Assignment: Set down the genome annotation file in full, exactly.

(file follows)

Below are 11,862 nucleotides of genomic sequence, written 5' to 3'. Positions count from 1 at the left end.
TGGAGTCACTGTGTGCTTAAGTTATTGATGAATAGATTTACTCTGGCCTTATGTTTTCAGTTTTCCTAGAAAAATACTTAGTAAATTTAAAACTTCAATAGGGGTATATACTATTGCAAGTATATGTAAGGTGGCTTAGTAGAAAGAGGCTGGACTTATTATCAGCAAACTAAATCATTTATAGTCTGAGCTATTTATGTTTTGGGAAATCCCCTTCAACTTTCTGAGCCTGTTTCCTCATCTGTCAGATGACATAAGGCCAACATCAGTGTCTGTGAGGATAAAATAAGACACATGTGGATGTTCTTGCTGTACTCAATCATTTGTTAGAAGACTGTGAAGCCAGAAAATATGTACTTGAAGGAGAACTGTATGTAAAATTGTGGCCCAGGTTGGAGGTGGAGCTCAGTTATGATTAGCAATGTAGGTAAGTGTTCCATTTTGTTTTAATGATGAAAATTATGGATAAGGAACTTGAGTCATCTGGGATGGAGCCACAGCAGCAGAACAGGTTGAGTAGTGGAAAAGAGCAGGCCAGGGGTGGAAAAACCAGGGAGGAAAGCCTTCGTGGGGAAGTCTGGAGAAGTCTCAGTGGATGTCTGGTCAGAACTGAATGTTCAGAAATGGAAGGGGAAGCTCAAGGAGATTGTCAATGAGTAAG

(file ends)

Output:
Below are 11,862 nucleotides of genomic sequence, written 5' to 3'. Positions count from 1 at the left end.
TGGAGTCACTGTGTGCTTAAGTTATTGATGAATAGATTTACTCTGGCCTTATGTTTTCAGTTTTCCTAGAAAAATACTTAGTAAATTTAAAACTTCAATAGGGGTATATACTATTGCAAGTATATGTAAGGTGGCTTAGTAGAAAGAGGCTGGACTTATTATCAGCAAACTAAATCATTTATAGTCTGAGCTATTTATGTTTTGGGAAATCCCCTTCAACTTTCTGAGCCTGTTTCCTCATCTGTCAGATGACATAAGGCCAACATCAGTGTCTGTGAGGATAAAATAAGACACATGTGGATGTTCTTGCTGTACTCAATCATTTGTTAGAAGACTGTGAAGCCAGAAAATATGTACTTGAAGGAGAACTGTATGTAAAATTGTGGCCCAGGTTGGAGGTGGAGCTCAGTTATGATTAGCAATGTAGGTAAGTGTTCCATTTTGTTTTAATGATGAAAATTATGGATAAGGAACTTGAGTCATCTGGGATGGAGCCACAGCAGCAGAACAGGTTGAGTAGTGGAAAAGAGCAGGCCAGGGGTGGAAAAACCAGGGAGGAAAGCCTTCGTGGGGAAGTCTGGAGAAGTCTCAGTGGATGTCTGGTCAGAACTGAATGTTCAGAAATGGAAGGGGAAGCTCAAGGAGATTGTCAATGAGTAAG